Guide to growing up

C. Cameron

Community Care, Apr.28th-May 4th 2005, p.42-44

In European countries social pedagogy is established as the main discipline for working with people, including children, in a range of services. Social pedagogues work with parents, community members and other professionals to support the child's overall healthy development. Author proposes using this model to transform the English children's workforce.

Has anything really changed? Managers' views of looked after childrens' participation in 1997 and 2004

N. Thomas

Adoption and Fostering, vol.29, no.1, 2005, p.67-77

A postal survey of local authority child care managers was conducted in 1997/98 as part of a study of looked after children's participation in decision-making. The same survey was repeated in 2004 and responses were compared. Results suggest that there have been significant changes in the way in which local authorities seek to engage children in the provision of care services.

An inspector calls

P. McCurry

Foster Care, issue 121, 2005, p.14-16 As new regimes evolve across the UK, the issue of how carers can or should be involved in inspections of fostering services is being thrashed out. Article presents an overview of the development of the inspection regime in England and the devolved administrations.

It happened to me

L. Moore

Community Care, May 5th-11th 2005, p.36-38

Article describes the author's personal childhood experiences of Satanic ritual abuse, and professionals' failure to believe her. There is strong resistance amongst professionals to accepting that ritual abuse happens.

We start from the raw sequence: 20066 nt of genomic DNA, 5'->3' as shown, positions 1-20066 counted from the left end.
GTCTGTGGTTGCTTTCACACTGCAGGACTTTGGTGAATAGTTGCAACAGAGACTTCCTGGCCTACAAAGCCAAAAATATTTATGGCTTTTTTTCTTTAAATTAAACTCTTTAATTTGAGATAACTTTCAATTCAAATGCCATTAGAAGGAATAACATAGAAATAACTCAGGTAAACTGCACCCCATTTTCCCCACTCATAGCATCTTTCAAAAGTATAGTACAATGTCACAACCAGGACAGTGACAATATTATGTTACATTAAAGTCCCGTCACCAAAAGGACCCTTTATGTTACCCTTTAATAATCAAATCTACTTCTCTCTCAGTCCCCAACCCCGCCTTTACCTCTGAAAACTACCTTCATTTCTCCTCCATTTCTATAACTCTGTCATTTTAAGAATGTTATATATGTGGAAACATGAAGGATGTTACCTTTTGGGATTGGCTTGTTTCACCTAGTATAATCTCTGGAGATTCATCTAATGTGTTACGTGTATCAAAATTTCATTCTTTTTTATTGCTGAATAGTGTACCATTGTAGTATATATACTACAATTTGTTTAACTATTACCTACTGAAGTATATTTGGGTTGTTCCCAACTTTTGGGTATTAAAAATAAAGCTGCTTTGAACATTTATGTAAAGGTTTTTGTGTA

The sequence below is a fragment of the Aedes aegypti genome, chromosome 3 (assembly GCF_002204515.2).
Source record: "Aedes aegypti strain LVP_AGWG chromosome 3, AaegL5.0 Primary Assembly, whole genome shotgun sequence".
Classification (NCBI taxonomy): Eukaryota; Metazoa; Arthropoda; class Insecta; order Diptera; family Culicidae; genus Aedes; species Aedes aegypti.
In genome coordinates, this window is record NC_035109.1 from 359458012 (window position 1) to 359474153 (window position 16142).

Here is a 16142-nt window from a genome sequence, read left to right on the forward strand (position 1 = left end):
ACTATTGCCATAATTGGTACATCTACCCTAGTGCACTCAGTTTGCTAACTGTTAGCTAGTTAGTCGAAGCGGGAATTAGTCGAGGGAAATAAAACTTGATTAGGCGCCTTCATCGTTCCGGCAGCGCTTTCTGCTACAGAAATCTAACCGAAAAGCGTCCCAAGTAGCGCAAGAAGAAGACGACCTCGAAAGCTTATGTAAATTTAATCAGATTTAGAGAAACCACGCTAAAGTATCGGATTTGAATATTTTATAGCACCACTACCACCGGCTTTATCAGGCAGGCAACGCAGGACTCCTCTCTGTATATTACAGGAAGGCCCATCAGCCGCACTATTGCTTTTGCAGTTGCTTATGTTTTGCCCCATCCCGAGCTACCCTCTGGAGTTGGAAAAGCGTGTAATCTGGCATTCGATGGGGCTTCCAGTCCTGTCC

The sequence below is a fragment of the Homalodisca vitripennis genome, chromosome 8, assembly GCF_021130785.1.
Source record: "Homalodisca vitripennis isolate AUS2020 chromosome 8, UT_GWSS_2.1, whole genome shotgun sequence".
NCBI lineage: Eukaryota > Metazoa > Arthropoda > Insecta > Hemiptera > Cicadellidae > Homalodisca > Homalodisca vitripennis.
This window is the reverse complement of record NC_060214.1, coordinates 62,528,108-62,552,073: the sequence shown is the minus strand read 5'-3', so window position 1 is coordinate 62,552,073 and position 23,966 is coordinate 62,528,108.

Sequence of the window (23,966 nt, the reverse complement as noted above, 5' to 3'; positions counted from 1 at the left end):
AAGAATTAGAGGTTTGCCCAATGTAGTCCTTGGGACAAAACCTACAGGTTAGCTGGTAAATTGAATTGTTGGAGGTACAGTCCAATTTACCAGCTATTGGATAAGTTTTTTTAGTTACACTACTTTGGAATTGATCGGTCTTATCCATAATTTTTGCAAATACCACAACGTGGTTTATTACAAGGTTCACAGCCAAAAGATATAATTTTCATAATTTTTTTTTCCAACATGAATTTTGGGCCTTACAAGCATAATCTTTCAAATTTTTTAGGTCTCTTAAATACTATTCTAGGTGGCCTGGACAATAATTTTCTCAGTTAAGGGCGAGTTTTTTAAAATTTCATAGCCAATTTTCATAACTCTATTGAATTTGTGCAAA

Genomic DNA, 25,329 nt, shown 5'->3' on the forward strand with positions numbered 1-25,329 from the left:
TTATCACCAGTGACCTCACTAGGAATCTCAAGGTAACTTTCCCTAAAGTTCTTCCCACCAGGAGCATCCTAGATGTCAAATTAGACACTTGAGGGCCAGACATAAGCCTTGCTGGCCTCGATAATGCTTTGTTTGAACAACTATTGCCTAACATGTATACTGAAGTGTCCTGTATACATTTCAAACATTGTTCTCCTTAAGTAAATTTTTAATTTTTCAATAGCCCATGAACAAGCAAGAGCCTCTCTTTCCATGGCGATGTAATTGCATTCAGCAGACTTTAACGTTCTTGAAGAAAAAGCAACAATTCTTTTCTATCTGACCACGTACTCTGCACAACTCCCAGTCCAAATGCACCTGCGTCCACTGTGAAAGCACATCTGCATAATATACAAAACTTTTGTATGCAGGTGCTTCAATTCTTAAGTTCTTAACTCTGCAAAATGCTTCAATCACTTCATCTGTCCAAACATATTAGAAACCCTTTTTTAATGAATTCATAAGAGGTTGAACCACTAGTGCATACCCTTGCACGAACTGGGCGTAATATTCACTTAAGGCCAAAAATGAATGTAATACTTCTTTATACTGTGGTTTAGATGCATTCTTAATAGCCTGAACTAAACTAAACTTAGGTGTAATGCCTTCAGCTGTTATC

Labour hits main childcare targets

Anon.

Labour Research, vol.94, May 2005, p.15-17

Expansion of childcare provision is a key plank of New Labour's welfare-to-work strategy. Key targets for improved provision have already been met and further major expansion through children's centres is planned. However, unions still want to see better pay for childcare workers.

A lot to swallow

D. Hawker

Community Care, Apr.28th-May 4th 2005, p.46-47

Discusses the implications of the government's new children's workforce strategy. The strategy sets out a common core of basic skills and knowledge which everyone working with children ought to have. It also proposes the creation of integrated multidisciplinary teams. Finally, it emphasizes the need for professionals in all disciplines to focus on the needs of the whole child.

Peer education: contributing to child accident prevention

S. Carr

Community Practitioner, vol.78, 2005, p.174-177

Describes the evaluation of an innovative approach to tackling child accident prevention in the home in a deprived inner city community in the North of England. Three local mothers were trained to take on the role of peer educators. Paper highlights some of the successes and challenges of this approach in order to provide practice development messages.